I looked over Jessbrarian’s posts to see that it has been over 1 year since posting!
Jessbrarian Fact: Reading in the 2021 through 2022 timeframe has been harder
for Jessbrarian than in the past.
The world has changed. We’ve lived and are living through a pandemic.
Or are we? Who can say at this point without it being some sort of political statement?!
So I won’t say a thing.
I will simply say some real real good books have been read.
What also happened is I now have an affiliate account with Bookshop.com.
Link coming soon!
For now I’ll tell ya the two books I read this past summer that are still on my mind and well, you should read them, too.
Sea of Tranquility by Emily St. John Mandel is one of the most beautiful books I have ever – ever! – read.
The humanness of it all and the prose and the ebbs and flow.
It was both the subject matter AND the way it was written. It was definitely a “what does it all mean?” kind of book hidden in a very entertaining story.
A tale weaving in and out of times and time frames and simulations and authentic life.
This critique is coming from a writer (me!) who absolutely adored another book written by this author – Station Eleven so I am floored by how much I enjoyed Sea of Tranquility and am choosing to call is one of my Top 3 of the year!
Like many readers, I have very high expectations of an author once I have completed a book that I have adored by that author. Sometimes I don’t even try to read an author twice. (Seems dramatic, right?)
It’s not my immediate reaction (sometimes) to pick up their next book.
With Emily St. John Mandel and Sea of Tranquility however, I had read so much about this author (interviews and podcasts and articles, oh my!) because Station Eleven was made into a TV series. Also, watching the series while it showed a different side of the book by virtue of simply being live motion and not in my head, it also reminded me throughout how much I had loved reading the book.
Usually a motion picture (or TV show) about a book just gives you what you know and because Station Eleven had so many layers itself as a book, the TV show was able to also be beautiful, charming, entertaining and have the meaning of life hidden within its paces, pauses and turns.
While reading Sea of Tranquility I smiled a lot and I am very much looking forward to the TV series and to Emily St. John Mandel’s next book.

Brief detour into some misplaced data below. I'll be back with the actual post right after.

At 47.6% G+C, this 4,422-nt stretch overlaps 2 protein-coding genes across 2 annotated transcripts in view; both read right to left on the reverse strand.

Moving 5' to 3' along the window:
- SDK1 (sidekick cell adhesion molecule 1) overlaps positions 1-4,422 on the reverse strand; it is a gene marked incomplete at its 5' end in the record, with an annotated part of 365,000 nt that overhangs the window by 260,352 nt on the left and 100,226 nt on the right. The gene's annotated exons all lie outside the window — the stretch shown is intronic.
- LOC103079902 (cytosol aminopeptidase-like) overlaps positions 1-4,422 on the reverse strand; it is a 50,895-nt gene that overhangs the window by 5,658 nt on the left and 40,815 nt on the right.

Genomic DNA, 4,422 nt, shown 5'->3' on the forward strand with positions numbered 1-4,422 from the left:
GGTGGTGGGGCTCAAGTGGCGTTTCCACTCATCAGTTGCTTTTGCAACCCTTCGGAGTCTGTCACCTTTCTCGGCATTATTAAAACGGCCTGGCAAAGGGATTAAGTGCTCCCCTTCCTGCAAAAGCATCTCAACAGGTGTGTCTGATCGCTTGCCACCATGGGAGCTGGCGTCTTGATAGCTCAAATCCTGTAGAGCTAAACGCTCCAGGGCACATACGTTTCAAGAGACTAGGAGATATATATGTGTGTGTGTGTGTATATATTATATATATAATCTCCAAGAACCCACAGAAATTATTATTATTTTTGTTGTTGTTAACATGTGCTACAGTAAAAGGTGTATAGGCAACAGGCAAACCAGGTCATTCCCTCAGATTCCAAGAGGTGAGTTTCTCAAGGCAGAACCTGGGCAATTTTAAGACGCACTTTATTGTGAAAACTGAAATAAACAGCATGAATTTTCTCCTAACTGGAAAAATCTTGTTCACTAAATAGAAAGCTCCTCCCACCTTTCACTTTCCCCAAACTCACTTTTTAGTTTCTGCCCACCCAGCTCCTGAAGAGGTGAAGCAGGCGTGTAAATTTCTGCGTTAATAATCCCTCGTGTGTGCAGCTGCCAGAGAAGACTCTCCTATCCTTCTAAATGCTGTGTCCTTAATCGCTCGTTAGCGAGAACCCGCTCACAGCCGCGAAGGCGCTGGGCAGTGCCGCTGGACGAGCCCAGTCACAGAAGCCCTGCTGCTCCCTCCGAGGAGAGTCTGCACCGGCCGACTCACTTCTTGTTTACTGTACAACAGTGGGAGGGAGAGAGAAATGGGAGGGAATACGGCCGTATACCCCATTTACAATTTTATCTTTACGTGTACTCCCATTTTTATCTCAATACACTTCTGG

My next top summer 2022 read was Tomorrow and Tomorrow and Tomorrow by Gabrielle Zevin. This book might be in my top 3 books ever.
I don’t know.
Here’s why I just said I don’t know:
I have already recommended it to a bunch of people. One reader friend had already read it and not liked it. Another reader friend contacted me while listening to the audio book with the comment that it was too long.
The truth is, as I write this, I realize it is NOT one of my Top 3 ever!
Just top of the summer or past few years.
I DID skip through a chapter and well, I made the executive decision (as the executive in charge of all that I read! Haha) that I could still authoritatively, as a reader, comment on the book without having read the chapter from end to end. I did read the ends of that chapter.
That is, I read the beginning of the chapter and skipped about 3-8 pages of it and then read the remainder of the chapter.
I was excited to move past this particular section of the book and get back to the main characters of the book. (not a spoiler but, I guess, not not a spoiler?)
To me, this book is about Sam and Sadie’s friendship and I just love love loved it!
Nowadays (2022) I am caught up a bit with how binary life has been and how processing the pandemic after processing moving from my home state a few years ago, has opened up my mind that there is no right or wrong way to live. No binary, if you will.
To be a New Yorker all your life and then not live in NY and yet I am still a New Yorker, I just don’t reside there has been illuminating. I know, it sounds silly to see that written in print but you just have to stay with me.
It had been just a two-sided game prior to the move. Like, there were only two ways. And that is just not true.
Same with friendship. There aren’t two ways to have a friendship (or three for that matter). I have always known this, and so I truly was enamored with how the book presents the main friendship. There is no gimmick. It was a story told in a direct manner. I am reveling in how well it was done and how deeply it brought me in to believing these two fictional characters exist.
The friendship of Sam and Sadie is not a straight line and they are not always there for each other and they miss some things in each others lives, but the non linear-ness of the friendship is what I dug.
Writing like this is giving me a twinge of recall to Sally Rooney’s books in the way her characters have sexual relationships and sometimes they don’t. I don’t know if other readers would agree that these books are similar in some way – – in that way? This book is not like Sally Rooney’s at all in the actual text though perhaps in this subtexts it is. Cool.
Read it and tell me what you think!